Valley Breeze

The Valley Breeze Woonsocket North Smithfield 11-15-2018

The Valley Breeze Newspapers serving the Northern Rhode Island towns of Cumberland, Lincoln, Woonsocket, Smithfield, North Smithfield, Pawtucket, North Providence, Scituate, Foster, and Glocester

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Page 12 of 131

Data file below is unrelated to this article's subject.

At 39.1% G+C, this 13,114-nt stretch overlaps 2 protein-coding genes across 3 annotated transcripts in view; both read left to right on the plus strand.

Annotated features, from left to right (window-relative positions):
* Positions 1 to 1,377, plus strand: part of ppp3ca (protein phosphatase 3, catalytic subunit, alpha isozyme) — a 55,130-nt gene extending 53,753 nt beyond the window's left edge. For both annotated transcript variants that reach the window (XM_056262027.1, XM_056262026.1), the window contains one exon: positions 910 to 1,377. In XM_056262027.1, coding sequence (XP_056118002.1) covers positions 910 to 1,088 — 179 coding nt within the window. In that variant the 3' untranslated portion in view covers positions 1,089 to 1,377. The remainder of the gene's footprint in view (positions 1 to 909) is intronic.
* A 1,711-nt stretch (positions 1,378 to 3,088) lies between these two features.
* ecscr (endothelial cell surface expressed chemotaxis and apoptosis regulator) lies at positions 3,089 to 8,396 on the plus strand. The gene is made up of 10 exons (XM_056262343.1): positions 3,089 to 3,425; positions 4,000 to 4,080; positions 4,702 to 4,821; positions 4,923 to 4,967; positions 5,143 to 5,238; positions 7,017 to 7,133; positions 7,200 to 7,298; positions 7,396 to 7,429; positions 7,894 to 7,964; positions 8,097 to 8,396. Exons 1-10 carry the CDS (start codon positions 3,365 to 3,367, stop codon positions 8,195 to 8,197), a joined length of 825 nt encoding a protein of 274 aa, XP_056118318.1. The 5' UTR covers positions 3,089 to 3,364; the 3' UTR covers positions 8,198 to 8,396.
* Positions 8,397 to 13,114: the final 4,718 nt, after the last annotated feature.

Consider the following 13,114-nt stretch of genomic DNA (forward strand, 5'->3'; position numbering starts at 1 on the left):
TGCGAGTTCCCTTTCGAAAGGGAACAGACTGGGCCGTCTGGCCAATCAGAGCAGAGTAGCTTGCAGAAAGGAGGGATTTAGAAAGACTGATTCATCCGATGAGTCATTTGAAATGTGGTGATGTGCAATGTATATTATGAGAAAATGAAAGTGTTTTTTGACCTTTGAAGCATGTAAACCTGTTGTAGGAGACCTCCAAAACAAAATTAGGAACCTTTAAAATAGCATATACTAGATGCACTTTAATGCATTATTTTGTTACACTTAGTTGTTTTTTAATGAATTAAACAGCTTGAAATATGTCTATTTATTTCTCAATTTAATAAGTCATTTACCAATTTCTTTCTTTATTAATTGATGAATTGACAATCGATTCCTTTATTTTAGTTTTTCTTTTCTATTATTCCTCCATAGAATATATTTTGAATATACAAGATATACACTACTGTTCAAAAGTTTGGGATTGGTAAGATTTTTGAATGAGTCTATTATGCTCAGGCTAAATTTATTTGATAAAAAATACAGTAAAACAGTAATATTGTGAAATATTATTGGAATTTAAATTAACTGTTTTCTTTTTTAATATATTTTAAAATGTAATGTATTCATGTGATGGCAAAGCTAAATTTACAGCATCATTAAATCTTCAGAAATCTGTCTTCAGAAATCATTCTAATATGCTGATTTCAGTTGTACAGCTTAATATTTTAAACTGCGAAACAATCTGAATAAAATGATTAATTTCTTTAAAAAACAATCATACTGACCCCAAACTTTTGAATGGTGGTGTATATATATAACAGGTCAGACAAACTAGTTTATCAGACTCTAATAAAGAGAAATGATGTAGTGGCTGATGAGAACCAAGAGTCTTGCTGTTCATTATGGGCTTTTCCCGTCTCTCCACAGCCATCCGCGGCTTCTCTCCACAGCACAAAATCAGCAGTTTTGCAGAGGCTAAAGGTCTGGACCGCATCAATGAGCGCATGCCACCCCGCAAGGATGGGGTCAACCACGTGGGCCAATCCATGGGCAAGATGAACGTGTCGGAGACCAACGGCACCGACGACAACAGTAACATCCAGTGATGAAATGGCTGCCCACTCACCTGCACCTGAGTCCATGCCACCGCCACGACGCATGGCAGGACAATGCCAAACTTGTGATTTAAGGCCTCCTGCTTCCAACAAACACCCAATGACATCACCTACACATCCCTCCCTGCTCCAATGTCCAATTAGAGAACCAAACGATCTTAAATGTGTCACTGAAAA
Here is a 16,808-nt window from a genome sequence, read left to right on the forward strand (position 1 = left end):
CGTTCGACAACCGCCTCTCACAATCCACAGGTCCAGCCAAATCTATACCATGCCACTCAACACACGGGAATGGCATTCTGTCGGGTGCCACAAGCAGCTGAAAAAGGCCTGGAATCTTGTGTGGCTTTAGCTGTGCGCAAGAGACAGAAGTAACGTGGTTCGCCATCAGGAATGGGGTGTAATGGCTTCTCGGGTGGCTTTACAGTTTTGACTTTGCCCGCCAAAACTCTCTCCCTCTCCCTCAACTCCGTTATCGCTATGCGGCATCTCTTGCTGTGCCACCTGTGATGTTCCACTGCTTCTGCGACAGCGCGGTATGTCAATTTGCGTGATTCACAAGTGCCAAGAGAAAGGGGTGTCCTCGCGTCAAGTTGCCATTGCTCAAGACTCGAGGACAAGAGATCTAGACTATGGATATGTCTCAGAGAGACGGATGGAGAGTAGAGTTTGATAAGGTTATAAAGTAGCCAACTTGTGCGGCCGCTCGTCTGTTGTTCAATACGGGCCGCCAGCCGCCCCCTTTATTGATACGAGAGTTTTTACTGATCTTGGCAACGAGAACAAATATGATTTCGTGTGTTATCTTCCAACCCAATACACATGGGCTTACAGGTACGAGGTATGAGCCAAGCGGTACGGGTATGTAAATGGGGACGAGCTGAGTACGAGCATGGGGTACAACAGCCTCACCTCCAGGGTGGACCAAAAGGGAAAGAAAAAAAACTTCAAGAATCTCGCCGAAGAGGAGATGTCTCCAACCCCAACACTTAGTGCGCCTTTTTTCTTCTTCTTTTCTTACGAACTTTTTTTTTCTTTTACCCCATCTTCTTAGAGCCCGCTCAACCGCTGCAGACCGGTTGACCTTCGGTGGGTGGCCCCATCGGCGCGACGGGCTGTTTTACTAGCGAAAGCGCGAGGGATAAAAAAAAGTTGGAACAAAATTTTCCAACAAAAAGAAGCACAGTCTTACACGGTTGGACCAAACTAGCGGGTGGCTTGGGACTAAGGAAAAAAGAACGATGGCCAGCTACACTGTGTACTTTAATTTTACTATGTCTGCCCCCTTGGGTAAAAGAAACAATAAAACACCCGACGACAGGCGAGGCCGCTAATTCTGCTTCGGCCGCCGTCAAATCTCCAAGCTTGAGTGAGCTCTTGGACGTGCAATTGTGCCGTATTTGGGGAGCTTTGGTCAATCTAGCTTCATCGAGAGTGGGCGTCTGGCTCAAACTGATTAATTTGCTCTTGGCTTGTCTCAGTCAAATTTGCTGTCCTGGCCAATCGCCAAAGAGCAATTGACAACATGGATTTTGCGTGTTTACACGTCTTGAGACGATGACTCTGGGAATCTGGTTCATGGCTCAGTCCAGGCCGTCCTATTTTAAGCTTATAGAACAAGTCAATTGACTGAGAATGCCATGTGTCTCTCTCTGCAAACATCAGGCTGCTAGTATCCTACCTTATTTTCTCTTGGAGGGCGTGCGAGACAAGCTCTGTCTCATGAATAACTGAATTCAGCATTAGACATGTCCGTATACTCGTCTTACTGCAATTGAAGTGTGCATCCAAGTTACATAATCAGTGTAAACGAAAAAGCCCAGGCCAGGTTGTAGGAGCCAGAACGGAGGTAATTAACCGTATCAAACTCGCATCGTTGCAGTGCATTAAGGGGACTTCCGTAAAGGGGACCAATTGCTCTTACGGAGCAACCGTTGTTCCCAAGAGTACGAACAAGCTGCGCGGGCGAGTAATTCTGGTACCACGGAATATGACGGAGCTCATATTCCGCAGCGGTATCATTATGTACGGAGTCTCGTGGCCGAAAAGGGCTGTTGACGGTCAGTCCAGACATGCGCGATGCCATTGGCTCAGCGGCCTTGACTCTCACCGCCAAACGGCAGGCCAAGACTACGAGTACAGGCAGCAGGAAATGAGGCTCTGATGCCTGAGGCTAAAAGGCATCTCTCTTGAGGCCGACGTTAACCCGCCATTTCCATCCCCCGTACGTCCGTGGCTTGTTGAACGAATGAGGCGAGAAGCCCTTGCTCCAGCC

NORTH SMITHFIELD BLACKSTONE WOONSOCKET | VALLEY BREEZE | NOVEMBER 15-21, 2018 LETTERS / THE VALLEY 13 North Smithfield should push for more ethics in donations In his Oct. 31 letter published in The Valley Breeze, Mr. Tony Guertin attempted to deflect attention from his political ally's decision to accept a total of $1,100 in donations from 11 attorneys, 10 who don't live in town, and four who have done legal work for the town. Mr. Guertin's deflec- tion tactic was to attack my character and focus attention on my wife's $99 contribution and an "in-kind dona- tion" (valued at $150) made to Town Council candidate Douglas Osier's campaign. I'd like to clarify a few points. The $150 in-kind contribution rep- resents money spent on food and drinks we purchased for a "Meet the Candidate" event, attended by 35 town residents, which we hosted at our home for Mr. Osier. Neither my wife nor I have shame in hosting the event for a candidate who we believe to be honest and ethical. In addi- tion, neither of us have any interest in seeking appointment to any town board nor employment with the town. Mr. Guertin's attempt to equate a $99 donation, combined with a $150 expenditure on refreshments for a "Meet the Candidate" event (from a town resident), with accepting a total of $1,100 in donations from 11 attor- neys, 10 who don't live in town, and four who have done legal work for the town, is just ludicrous. Mr. Guertin subliminally suggests in his letter that accepting donations from attorneys who have done work for the town is not inappropriate. In support, Mr. Guertin pointed to a quote from John Marion, Director of Common Cause R.I., who said it was legal in Rhode Island since our state doesn't have "Pay to Play laws", which forbid such donations. Close to 20 other states have actually adopted anti Pay-To-Play laws. I don't believe John Marion's statement represents a stamp of ethical approval on such contributions. Common Cause prides itself on its 40-year history of pushing for reform in Rhode Island's election and ethics laws, and has always advo- cated for tighter controls on political contributions. Since state law is so lax, I'd like to see North Smithfield set a higher bar regarding campaign contributions. Consideration should be given to the adoption of a Code of Ethics, by ordinance or charter revision, estab- lishing more stringent limitations on candidates regarding campaign contributions from those who do business with, or want to do business with, the town. MICHAEL CLIFFORD North Smithfield Beauregard apologizes for Nike ban ruckus To say that I have learned a lot over the past two months would be an understatement. When I made a decision to publicly condemn a corporation that I felt minimalized the importance of law enforcement officers, I did so from an emotional perspective. I honestly believed it was a way for our town to show our respect for all the men and women in uniform. What I quickly learned, however, was that there was another side to the situation that I had not considered. The unintended conse- quences to go forward with that mat- ter were that I upset and offended a lot of people. I regret bringing my personal feelings to the council floor. When I recanted the resolution and apologized to the public, some viewed it as insincere. I was then, and still am, truly sorry for upsetting people. I realize that my decision was short-sighted yet far-reaching. I ran to do all good things for the town. I worked hard and accomplished a lot in two years but it was all erased with one vote. And that is what keeps me awake at night. I have wanted to write this letter for some time but felt it may be viewed as disingenuous if I did so before the election. Now that the election is over, I would like to thank everyone who voted for me both in 2016 and this year as well as everyone who has stood by me. I would also like to apologize to those who lost faith in me over the last few months. I will continue to do all I can to mend some fences and to make this town, my home for the past 25 years, the best place to live and raise a family in this state. JOHN A. BEAUREGARD North Smithfield Beauregard is the North Smithfield Town Council president. He was defeated in his re-election bid Nov. 6. Weekend of Nov. 16-18 Christmas on the Hill Bazaar at Wesley United Methodist Church, 55 Woodland St., Lincoln, Saturday, 9 a.m.-3 p.m. Silent auction, baby boutique, handmade items, baked goods and frozen pies, gift baskets, ornaments and wood crafts, jewelry, take-out prepared foods, gift cards, a book nook, and white elephant table. Snack bar and will serve breakfast and lunch. Call 401-724- 7954 or email Holiday Bazaar at St. James Episcopal Church, 24 Hamlet Ave., Woonsocket, Saturday, 7:30 a.m.- 3 p.m. Christmas and Thanksgiving items, door prizes, baked goods, candy, crafts, jewelry, books, white elephant table, children's table, silent auction, free door prize draw- ings, Scandinavian products, soup, dynamites and refreshments. Antique Appraisal Fair and Holiday Market at Shepherd of the Valley UMC, 604 Seven Mile Road, Hope, Saturday. Appraisals will be held from 10 a.m. to noon. The Holday Market will be open from 9 a.m. to 3 p.m., and will fea- ture crafts, baked good, food and more. Holiday Craft Fair to benefit the Valentine Whitman House, at North Gate, 1873 Old Louisquisset Pike, Lincoln, Saturday, 10 a.m. to 3 p.m. Vendors and crafters featur- ing jewelry, knit and crochet items, handbags, doll clothing, pet items and more. Refreshment stand serv- ing food and goodies. Christmas Bazaar at Our Lady of Fatima Church, 1 Fatima Drive, Cumberland, Saturday and Sunday, 9 a.m.-5 p.m. Handmade items, soaps, jewelry, plants, white ele- phant table with antiques, toys, reli- gious items, penny social, and bake shop. Food will be served both days; Saturday: dynamite sandwiches, hot dogs, hamburgers, fries; Sunday: chicken, rice, tripe, beans, fries. Santa will be there Saturday from 10 a.m.-3:30 p.m. Winter Wonderland Bazaar and Craft Show at St. John Church, 63 Church St., Slatersville, Saturday, 9 a.m.-6 p.m., and Sunday, 9 .m.-12:30 p.m. Crafts, raffles, gifts, food, games and more. Christmas Bazaar at the Friendly Home, 303 Rhodes Ave., Woonsocket, Saturday, 10 a.m.-3 p.m. Crafts, baked goods, penny social, star game, handmade items, flea market. Snack bar will be open all day serving dynamites, chicken salad sandwiches, nachos, soda and water. Christmas Bazaar at the Georgiaville Baptist Church, 100 Farnum Pike, Smithfield, Saturday, 9 a.m.-2 p.m. Craft and Christmas items, hand-knitted goods, bake and food sale, jewelry, white elephant room, penny social, raffle and more. Lunch and snacks available. Holiday Bazaar and Indoor Yard Sale hosted by the Burrillville Historical & Preservation Society at the Bridgeton School, 16 Laurel Hill Ave., Pascoag, Saturday, 9 a.m.- 3 p.m. Crafts, holiday gifts, penny social, bake sale with fresh baked apple pies and more, book sale. Holly Berry Christmas Bazaar at St. Thomas Episcopal Church, corner of Routes 44 and 116, Greenville, Friday, 4-8 p.m.; Saturday, 9 a.m.-4 p.m. Nursing Home gifts, teacher's gifts, knitted goods, bags, pillows, kid's gifts, pet gifts, themed lighted Christmas trees, wreaths, ornaments, bake table with maids of honor and English mince pies, jams, beets, lollipops and more, Secret Santa room, penny socials, silent auction and raffles. Cafe will be open for dinner on Friday and lunch on Saturday. Parish Bazaar and Giant Flea Market at St. James Church, 33 Division St. Manville, Saturday, 9 a.m.-3 p.m. Mémère's Attic with vintage items, raffles, penny social; kids' penny social, split-the-pot; gift certificates and gift baskets, wreaths, centerpieces, handmade ornaments and goods, baked goods, freshly popped popcorn, cocoa mug kits, and more. Kitchen will be open all day. CHS Holiday Extravaganza at Cumberland High School, 2600 Mendon Road, Cumberland, Saturday, 9 a.m. to 2 p.m. in the caf- eteria. Vendors, CHS clubs, Dance Team performance, raffles coffee, hot chocolate and food for sale, as well as bake sale. All proceeds ben- efit Unified Arts Department/Dance Team. Call Cindy Otis at 401-658- 2600 ext. 222 or email cynthia.otis@ Holiday bazaars and craft fairs Letters to the Editor Letters to the Editor are welcome from readers. Please: • Limit to 500 words. Longer letters may appear online only. • Letters on local or state topics and issues will take precedence over those on national issues. • No more than one letter per person every 8 weeks, please. • All letters must be signed and include a hometown. Send by e-mail to:, or mail to The Valley Breeze, 6 Blackstone Valley Place, Suite 204, Lincoln, RI 02865. Reclaim your ability to enjoy every moment with the latest virtually invisible hearing aid technology. At Hear For You Hearing and Balance Center we strive for excellence in customer care. Our services include: • Diagnostic Hearing tests ages 6 months & up • Hearing Aid Evaluations • Hearing Aid Sales & Repairs 6 Blackstone Valley Place, Bldg. 3, Ste. 307, Lincoln, RI 02865 Rachel A. Baboian, Au. D. Doctor of Audiology Licensed Audiologist Call today to schedule your appointment & ask about our Interest Free Financing! 401-475-6116 Remember the Sound?